12/13/2017 12:29 EST | Updated 12/15/2017 14:42 EST

Ontario Liberals ordered hydro firms to advertise rate-cut plan on bills: NDP

TORONTO — The Ontario government ordered hydro distribution companies to place partisan messages on customers' bills that advertise the Liberals' plan to cut electricity rates, NDP Leader Andrea Horwath said Wednesday.

Horwath said the order, signed by Energy Minister Glenn Thibeault and deputy premier Deb Matthews on June 15, instructed companies that the messages promoting the government's Fair Hydro Plan were to appear on bills from July 2017 to July 2018, a period which ends a month after the next provincial election.

The order dictated the precise wording of the messages and is a "heavy-handed" way to advertise a Liberal plan on the cheap, she said.

"It's a desperate attempt by this government to reach Ontarians and try to show themselves in a better light," said Horwath.

The messages should inform customers that the government's hydro plan "substantially lowers electricity bills for typical residential customers," says the order, obtained by the New Democrats. They should also include an insert that has the Ontario government trillium logo in a "reasonably prominent place" along with the words "Ontario's Fair Hydro Plan" and "Bringing electricity bills down".

The order goes on to state that the companies must include information about the 25 per cent cut, spell out that rate increases will be held to the rate of inflation for four years and that the cut will also help small businesses and farms.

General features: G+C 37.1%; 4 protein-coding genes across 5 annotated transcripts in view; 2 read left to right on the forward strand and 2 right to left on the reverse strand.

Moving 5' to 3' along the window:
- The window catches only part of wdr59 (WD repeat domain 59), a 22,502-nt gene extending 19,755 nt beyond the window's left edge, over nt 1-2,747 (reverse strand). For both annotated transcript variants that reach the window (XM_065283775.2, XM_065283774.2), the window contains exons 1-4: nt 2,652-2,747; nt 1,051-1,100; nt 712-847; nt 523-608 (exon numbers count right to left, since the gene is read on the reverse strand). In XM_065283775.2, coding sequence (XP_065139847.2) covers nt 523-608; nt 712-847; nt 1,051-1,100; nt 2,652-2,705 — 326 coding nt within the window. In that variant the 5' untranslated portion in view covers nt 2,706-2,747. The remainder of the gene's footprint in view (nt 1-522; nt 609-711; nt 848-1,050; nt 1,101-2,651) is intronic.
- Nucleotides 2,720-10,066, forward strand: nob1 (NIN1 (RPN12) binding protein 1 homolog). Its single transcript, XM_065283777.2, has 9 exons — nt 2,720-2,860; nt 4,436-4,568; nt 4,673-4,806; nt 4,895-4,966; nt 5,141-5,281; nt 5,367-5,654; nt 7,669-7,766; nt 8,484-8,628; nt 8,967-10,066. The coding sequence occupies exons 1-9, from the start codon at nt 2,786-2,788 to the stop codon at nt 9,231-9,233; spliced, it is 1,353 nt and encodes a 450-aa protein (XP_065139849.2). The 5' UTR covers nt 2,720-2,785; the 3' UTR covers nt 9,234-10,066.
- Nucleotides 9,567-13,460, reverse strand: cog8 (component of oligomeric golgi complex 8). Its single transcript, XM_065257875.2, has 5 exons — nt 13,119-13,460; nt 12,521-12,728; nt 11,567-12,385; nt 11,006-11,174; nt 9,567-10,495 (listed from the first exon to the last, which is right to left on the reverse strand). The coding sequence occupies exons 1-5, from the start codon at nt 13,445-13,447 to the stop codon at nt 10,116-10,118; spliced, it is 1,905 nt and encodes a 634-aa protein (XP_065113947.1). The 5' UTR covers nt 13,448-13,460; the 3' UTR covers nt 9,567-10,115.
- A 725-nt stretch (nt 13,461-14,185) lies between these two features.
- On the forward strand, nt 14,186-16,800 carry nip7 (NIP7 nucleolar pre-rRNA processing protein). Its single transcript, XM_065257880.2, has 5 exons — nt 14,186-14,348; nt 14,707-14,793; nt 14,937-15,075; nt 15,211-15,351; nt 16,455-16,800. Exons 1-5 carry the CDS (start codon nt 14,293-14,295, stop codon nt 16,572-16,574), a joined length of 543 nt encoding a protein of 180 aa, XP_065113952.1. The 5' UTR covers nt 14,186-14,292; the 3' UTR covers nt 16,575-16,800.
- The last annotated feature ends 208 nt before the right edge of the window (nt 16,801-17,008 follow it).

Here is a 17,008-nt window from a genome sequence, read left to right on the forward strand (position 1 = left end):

"It's not fair to the people of Ontario that this Liberal government decides they're going to use utility bills to make some partisan gains," Horwath said. "It's just totally inappropriate."

The Liberal government announced a plan to cut hydro rates by 25 per cent last spring following months of public outcry over rising bills.

Thibeault says the messaging was meant to help ratepayers understand their bills.

"It's (about) trying to make sure people understand clearly what their bills are all about," he said. "Sometimes we treat people like they're energy experts rather than just trying to understand their bill." 

Earlier this year a distribution company in Niagara-on-the-Lake, Ont., complained that the government was politicizing utility bills with the order. The company also said calling the rate reduction "savings" is also questionable when much of it will have to be repaid in the future.

"Nobody likes to receive a bill but we owe it to our customers to make them as understandable and honest as possible," Jim Ryan, chair of Niagara-on-the-Lake Hydro, said in a statement. "Putting political messages on the invoice is simply wrong."